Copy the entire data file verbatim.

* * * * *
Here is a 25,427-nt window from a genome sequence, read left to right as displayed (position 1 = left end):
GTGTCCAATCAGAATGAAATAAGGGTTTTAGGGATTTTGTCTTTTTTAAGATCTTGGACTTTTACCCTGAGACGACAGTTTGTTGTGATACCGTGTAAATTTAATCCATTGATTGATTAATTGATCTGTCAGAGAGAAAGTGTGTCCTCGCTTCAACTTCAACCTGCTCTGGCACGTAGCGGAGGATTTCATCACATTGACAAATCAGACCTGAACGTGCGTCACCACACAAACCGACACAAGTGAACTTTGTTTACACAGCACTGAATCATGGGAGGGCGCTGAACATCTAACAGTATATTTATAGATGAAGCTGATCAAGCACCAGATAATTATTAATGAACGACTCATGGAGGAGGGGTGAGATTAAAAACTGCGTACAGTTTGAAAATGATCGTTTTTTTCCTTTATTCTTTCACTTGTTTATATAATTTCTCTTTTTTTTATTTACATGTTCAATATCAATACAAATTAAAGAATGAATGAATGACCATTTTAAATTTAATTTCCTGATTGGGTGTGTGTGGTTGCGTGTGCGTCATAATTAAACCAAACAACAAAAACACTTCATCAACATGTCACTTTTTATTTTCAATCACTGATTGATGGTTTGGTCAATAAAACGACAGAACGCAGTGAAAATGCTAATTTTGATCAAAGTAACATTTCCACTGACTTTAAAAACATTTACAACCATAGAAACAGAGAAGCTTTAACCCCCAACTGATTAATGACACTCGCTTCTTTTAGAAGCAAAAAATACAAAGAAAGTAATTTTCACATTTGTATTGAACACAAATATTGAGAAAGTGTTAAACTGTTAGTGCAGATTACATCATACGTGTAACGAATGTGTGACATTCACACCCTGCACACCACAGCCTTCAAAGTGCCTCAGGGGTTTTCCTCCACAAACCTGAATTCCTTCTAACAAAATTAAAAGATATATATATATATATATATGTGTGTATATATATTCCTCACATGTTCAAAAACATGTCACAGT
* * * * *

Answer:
Here is a 25,427-nt window from a genome sequence, read left to right as displayed (position 1 = left end):
GTGTCCAATCAGAATGAAATAAGGGTTTTAGGGATTTTGTCTTTTTTAAGATCTTGGACTTTTACCCTGAGACGACAGTTTGTTGTGATACCGTGTAAATTTAATCCATTGATTGATTAATTGATCTGTCAGAGAGAAAGTGTGTCCTCGCTTCAACTTCAACCTGCTCTGGCACGTAGCGGAGGATTTCATCACATTGACAAATCAGACCTGAACGTGCGTCACCACACAAACCGACACAAGTGAACTTTGTTTACACAGCACTGAATCATGGGAGGGCGCTGAACATCTAACAGTATATTTATAGATGAAGCTGATCAAGCACCAGATAATTATTAATGAACGACTCATGGAGGAGGGGTGAGATTAAAAACTGCGTACAGTTTGAAAATGATCGTTTTTTTCCTTTATTCTTTCACTTGTTTATATAATTTCTCTTTTTTTTATTTACATGTTCAATATCAATACAAATTAAAGAATGAATGAATGACCATTTTAAATTTAATTTCCTGATTGGGTGTGTGTGGTTGCGTGTGCGTCATAATTAAACCAAACAACAAAAACACTTCATCAACATGTCACTTTTTATTTTCAATCACTGATTGATGGTTTGGTCAATAAAACGACAGAACGCAGTGAAAATGCTAATTTTGATCAAAGTAACATTTCCACTGACTTTAAAAACATTTACAACCATAGAAACAGAGAAGCTTTAACCCCCAACTGATTAATGACACTCGCTTCTTTTAGAAGCAAAAAATACAAAGAAAGTAATTTTCACATTTGTATTGAACACAAATATTGAGAAAGTGTTAAACTGTTAGTGCAGATTACATCATACGTGTAACGAATGTGTGACATTCACACCCTGCACACCACAGCCTTCAAAGTGCCTCAGGGGTTTTCCTCCACAAACCTGAATTCCTTCTAACAAAATTAAAAGATATATATATATATATATATGTGTGTATATATATTCCTCACATGTTCAAAAACATGTCACAGT